Jessica Heygate
Oct 26, 2022

YouTube ad revenue declines as brands cut budgets

Advertising revenues falter across Google properties in Q3 as tech giant feels pinch from tough economic climate.

YouTube ad revenue declines as brands cut budgets

YouTube’s advertising revenue fell into the red in the third quarter of 2022 as its year-long growth deceleration was worsened by economic instability that is causing brands to tighten their purse strings.

The video platform’s ad revenue declined by 1.9% year-on-year to $7.1 billion in the July - September quarter, from a 5% growth rate to $7.3 billion the prior quarter and a significant 43% growth rate in Q3 2021.

Parent company Google posted a weak performance overall in Q3 — a strong indication that the ad industry is struggling amid recession fears. It comes after Snap Inc reported its slowest-ever growth rate last week.

Google search revenues declined from $40.7 billion in Q2 to $39.5 billion in Q3, a 2.8% quarterly decline, although annually it is up by 4.3%. Network revenue of $7.9 billion, which is revenue Google generates from selling ads outside of its own properties, was down by 4.7% on Q2 and 1.6% annually.

Google’s total advertising revenue across its portfolio of services was down by 3.2% quarterly but up 2.5% annually.

Executives at Alphabet, the parent of Google, emphasised to investors on Tuesday (October 25) that the company’s results were impacted by “elevated growth levels” witnessed in 2021 that make for tough year-on-year comparisons.

But while this was the “largest factor” driving a quarterly decline in Google search revenues, according to chief financial officer Ruth Porat, YouTube and network revenues were impacted by “further pullbacks in advertiser spend” from both brand and direct response advertisers.

“There’s no question we’re operating in an uncertain environment,” Google chief business officer Phillip Schindler said on the investor call. “In challenging times like these advertisers are carefully evaluating the effectiveness of their budgets.”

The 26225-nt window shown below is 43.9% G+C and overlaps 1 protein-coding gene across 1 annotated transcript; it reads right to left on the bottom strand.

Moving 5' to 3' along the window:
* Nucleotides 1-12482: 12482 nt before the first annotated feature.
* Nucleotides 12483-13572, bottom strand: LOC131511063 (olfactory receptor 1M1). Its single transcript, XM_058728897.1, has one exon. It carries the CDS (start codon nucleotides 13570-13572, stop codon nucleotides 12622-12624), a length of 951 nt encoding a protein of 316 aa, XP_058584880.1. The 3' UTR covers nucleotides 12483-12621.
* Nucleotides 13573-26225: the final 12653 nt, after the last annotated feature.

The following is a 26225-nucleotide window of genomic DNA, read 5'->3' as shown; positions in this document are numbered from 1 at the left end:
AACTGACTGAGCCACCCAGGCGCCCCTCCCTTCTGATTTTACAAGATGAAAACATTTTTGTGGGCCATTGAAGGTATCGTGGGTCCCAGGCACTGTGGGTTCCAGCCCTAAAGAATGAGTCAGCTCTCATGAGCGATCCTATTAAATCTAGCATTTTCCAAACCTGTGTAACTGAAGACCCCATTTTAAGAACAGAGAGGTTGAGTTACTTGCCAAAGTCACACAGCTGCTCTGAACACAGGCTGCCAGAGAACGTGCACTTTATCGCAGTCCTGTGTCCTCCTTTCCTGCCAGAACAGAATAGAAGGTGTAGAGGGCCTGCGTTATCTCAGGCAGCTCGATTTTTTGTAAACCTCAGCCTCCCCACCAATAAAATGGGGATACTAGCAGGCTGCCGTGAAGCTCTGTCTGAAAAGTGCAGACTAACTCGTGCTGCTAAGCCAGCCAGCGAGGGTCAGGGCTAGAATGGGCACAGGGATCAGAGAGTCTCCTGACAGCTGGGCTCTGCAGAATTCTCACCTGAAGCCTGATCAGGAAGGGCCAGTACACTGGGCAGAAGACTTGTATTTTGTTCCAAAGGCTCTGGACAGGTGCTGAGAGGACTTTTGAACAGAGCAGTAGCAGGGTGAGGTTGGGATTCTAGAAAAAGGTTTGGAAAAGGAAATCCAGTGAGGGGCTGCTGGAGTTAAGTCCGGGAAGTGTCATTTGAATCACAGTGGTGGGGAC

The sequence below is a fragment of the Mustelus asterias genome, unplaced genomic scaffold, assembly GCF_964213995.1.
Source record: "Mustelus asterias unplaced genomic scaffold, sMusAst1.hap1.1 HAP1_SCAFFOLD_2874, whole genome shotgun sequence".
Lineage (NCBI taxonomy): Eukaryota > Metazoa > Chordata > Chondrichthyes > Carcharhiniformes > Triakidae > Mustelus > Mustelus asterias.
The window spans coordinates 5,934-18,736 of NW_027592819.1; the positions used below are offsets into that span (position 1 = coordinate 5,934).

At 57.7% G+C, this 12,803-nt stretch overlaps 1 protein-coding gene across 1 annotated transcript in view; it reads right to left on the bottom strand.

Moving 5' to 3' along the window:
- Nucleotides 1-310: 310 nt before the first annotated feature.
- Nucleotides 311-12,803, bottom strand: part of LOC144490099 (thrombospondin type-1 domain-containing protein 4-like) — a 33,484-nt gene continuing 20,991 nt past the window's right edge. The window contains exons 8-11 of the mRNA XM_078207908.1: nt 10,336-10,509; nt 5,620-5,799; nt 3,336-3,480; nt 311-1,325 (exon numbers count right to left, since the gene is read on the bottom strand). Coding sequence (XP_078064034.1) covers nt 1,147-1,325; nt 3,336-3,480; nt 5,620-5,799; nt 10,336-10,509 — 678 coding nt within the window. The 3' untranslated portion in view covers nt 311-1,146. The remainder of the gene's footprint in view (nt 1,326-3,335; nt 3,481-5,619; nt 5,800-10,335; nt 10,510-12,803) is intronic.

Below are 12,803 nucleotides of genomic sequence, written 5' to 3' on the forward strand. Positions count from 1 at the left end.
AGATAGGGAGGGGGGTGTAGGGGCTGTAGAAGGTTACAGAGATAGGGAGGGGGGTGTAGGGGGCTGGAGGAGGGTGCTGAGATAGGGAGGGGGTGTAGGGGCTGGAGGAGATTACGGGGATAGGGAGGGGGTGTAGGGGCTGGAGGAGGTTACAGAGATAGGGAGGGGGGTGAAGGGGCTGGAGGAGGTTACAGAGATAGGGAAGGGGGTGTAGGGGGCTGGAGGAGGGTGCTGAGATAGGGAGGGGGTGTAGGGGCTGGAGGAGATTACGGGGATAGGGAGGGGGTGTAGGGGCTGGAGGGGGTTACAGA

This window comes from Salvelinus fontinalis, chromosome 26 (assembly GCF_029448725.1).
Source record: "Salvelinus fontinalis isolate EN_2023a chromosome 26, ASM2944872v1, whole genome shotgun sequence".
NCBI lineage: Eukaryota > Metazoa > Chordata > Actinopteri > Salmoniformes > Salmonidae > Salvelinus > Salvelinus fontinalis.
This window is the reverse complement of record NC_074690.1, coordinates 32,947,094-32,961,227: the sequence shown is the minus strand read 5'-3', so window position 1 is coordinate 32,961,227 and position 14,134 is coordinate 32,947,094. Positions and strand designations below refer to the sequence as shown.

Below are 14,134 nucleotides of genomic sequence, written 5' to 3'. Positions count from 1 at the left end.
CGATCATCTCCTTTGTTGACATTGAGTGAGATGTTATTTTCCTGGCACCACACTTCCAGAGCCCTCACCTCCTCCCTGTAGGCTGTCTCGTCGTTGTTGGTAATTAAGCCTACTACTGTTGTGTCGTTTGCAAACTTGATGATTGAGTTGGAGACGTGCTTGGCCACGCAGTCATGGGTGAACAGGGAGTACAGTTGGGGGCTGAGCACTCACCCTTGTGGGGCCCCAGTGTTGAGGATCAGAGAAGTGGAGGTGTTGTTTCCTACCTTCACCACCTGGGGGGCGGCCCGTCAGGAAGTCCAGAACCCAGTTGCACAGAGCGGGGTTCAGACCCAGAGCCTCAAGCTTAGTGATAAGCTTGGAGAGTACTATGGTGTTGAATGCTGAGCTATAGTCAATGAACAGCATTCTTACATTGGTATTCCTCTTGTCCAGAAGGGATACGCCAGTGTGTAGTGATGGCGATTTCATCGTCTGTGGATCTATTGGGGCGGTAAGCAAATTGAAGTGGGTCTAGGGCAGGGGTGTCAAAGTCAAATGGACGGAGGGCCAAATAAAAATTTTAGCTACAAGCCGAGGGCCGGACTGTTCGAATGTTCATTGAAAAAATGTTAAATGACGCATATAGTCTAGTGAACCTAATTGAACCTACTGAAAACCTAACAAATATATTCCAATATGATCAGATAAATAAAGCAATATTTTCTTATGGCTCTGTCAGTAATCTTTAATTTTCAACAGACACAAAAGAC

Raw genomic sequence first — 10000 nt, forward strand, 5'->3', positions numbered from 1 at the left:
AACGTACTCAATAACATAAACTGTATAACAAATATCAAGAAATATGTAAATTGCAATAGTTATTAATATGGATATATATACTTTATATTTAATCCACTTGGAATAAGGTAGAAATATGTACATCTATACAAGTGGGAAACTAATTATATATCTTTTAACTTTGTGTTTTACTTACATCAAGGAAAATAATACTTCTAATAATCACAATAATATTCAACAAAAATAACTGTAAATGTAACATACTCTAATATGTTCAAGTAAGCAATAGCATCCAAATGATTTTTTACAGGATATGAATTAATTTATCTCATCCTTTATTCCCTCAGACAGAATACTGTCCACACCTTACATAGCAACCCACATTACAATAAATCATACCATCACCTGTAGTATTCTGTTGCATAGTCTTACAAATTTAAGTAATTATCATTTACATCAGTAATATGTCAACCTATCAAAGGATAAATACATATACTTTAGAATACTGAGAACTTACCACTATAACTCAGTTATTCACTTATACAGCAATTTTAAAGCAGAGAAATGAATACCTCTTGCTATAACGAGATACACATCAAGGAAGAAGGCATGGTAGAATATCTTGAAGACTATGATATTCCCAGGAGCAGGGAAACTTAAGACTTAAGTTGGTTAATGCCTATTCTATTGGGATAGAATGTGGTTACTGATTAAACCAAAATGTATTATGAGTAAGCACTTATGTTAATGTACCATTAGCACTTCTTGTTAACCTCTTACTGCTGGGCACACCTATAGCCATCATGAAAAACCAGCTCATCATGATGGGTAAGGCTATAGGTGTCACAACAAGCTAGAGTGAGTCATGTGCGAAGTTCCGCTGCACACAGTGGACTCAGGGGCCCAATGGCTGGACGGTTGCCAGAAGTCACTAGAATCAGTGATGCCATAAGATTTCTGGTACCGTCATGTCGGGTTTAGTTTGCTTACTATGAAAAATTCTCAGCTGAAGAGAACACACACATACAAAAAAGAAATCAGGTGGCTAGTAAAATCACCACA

Schindler singled out financial service companies—specifically insurance, loan, mortgage and cryptocurrency firms—as the types of businesses that cut spend in search. Meanwhile, travel and retail were cited as growth categories. 

He said search “tends to do relatively well” in harsh economic environments “given its strong measurability and focus on delivering ROI” as well as its ability to “quickly adjust to changes in consumer behavior.”

On YouTube, Schindler said the TikTok-like short video offering Shorts continues to be a “headwind on revenue” as viewing grows faster than monetisation. Meta has reported a similar situation at Reels over the last few quarters, a newer product with less ad options than its core Instagram feed.

Schindler said the company was “focused on closing the monetisation gap between Shorts and long-form content on YouTube over time.” YouTube launched ads within Shorts in September. It claims Shorts are watched by 1.5 billion users every month.

Subscription revenue on YouTube is growing, executives said, which helped to offset declines in Google’s Play Store revenue. These are counted as ‘other revenue’ within Google’s financials, which grew 2.1% year-on-year to $6.9 billion. Schindler said app store revenue declined because user engagement in gaming has dropped from pandemic highs. 

“This shift in user behavior also created downward pressure on our advertising revenues with lower revenues from app promo spend on YouTube, Network and Play ads in search and other,” he said.

Alphabet’s total revenue grew 6% to $69.1 billion in Q3, its smallest growth rate in several years. The results sent Alphabet shares falling nearly 7% in after-hours trading.

Alphabet and Google CEO Sundar Pichai told investors the company was “sharpening [its] focus on a clear set of product and business priorities,” as it dealt with a “challenging macro climate.”

The company said it expects headcount growth to “less than half” in Q4 from the 12,765 employees it added in Q3.

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